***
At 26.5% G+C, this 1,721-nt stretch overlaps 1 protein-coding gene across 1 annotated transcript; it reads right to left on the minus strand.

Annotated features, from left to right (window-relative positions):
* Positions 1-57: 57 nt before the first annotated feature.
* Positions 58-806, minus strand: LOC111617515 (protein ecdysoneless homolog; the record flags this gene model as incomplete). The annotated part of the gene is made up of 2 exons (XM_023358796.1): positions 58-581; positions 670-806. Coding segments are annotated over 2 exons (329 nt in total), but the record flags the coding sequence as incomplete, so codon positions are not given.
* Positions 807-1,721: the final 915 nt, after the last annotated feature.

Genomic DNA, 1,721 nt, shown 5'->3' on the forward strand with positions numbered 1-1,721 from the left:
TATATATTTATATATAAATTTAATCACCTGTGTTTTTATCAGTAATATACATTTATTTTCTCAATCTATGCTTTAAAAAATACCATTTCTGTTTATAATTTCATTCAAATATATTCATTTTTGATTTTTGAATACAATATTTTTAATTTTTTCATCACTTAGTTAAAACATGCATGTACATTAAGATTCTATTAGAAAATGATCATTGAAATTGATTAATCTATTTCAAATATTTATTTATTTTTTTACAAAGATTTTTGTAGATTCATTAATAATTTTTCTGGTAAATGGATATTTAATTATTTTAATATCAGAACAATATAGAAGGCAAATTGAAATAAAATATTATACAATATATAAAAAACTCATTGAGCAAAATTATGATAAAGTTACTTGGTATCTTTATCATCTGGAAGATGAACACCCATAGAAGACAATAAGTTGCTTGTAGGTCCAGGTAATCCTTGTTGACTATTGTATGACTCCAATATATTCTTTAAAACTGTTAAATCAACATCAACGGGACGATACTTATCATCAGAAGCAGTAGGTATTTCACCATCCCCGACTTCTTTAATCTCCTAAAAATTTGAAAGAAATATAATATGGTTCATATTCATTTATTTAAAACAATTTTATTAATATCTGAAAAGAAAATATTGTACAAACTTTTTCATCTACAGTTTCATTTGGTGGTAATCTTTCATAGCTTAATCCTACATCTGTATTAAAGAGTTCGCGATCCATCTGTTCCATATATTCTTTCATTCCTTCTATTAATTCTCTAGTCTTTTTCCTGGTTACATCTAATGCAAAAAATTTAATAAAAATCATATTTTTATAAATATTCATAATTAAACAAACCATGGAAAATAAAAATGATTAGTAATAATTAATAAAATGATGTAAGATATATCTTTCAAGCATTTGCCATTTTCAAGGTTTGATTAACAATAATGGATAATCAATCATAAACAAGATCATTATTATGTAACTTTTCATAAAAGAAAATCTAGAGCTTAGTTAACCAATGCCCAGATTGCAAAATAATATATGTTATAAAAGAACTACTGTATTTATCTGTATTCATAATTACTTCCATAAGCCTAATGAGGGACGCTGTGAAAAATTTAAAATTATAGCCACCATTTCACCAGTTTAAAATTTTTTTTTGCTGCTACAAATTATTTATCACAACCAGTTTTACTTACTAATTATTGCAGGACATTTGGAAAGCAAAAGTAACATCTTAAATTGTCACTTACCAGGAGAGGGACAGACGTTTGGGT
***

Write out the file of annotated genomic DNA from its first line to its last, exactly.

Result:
At 26.5% G+C, this 1,721-nt stretch overlaps 1 protein-coding gene across 1 annotated transcript; it reads right to left on the minus strand.

Annotated features, from left to right (window-relative positions):
* Positions 1-57: 57 nt before the first annotated feature.
* Positions 58-806, minus strand: LOC111617515 (protein ecdysoneless homolog; the record flags this gene model as incomplete). The annotated part of the gene is made up of 2 exons (XM_023358796.1): positions 58-581; positions 670-806. Coding segments are annotated over 2 exons (329 nt in total), but the record flags the coding sequence as incomplete, so codon positions are not given.
* Positions 807-1,721: the final 915 nt, after the last annotated feature.

Genomic DNA, 1,721 nt, shown 5'->3' on the forward strand with positions numbered 1-1,721 from the left:
TATATATTTATATATAAATTTAATCACCTGTGTTTTTATCAGTAATATACATTTATTTTCTCAATCTATGCTTTAAAAAATACCATTTCTGTTTATAATTTCATTCAAATATATTCATTTTTGATTTTTGAATACAATATTTTTAATTTTTTCATCACTTAGTTAAAACATGCATGTACATTAAGATTCTATTAGAAAATGATCATTGAAATTGATTAATCTATTTCAAATATTTATTTATTTTTTTACAAAGATTTTTGTAGATTCATTAATAATTTTTCTGGTAAATGGATATTTAATTATTTTAATATCAGAACAATATAGAAGGCAAATTGAAATAAAATATTATACAATATATAAAAAACTCATTGAGCAAAATTATGATAAAGTTACTTGGTATCTTTATCATCTGGAAGATGAACACCCATAGAAGACAATAAGTTGCTTGTAGGTCCAGGTAATCCTTGTTGACTATTGTATGACTCCAATATATTCTTTAAAACTGTTAAATCAACATCAACGGGACGATACTTATCATCAGAAGCAGTAGGTATTTCACCATCCCCGACTTCTTTAATCTCCTAAAAATTTGAAAGAAATATAATATGGTTCATATTCATTTATTTAAAACAATTTTATTAATATCTGAAAAGAAAATATTGTACAAACTTTTTCATCTACAGTTTCATTTGGTGGTAATCTTTCATAGCTTAATCCTACATCTGTATTAAAGAGTTCGCGATCCATCTGTTCCATATATTCTTTCATTCCTTCTATTAATTCTCTAGTCTTTTTCCTGGTTACATCTAATGCAAAAAATTTAATAAAAATCATATTTTTATAAATATTCATAATTAAACAAACCATGGAAAATAAAAATGATTAGTAATAATTAATAAAATGATGTAAGATATATCTTTCAAGCATTTGCCATTTTCAAGGTTTGATTAACAATAATGGATAATCAATCATAAACAAGATCATTATTATGTAACTTTTCATAAAAGAAAATCTAGAGCTTAGTTAACCAATGCCCAGATTGCAAAATAATATATGTTATAAAAGAACTACTGTATTTATCTGTATTCATAATTACTTCCATAAGCCTAATGAGGGACGCTGTGAAAAATTTAAAATTATAGCCACCATTTCACCAGTTTAAAATTTTTTTTTGCTGCTACAAATTATTTATCACAACCAGTTTTACTTACTAATTATTGCAGGACATTTGGAAAGCAAAAGTAACATCTTAAATTGTCACTTACCAGGAGAGGGACAGACGTTTGGGT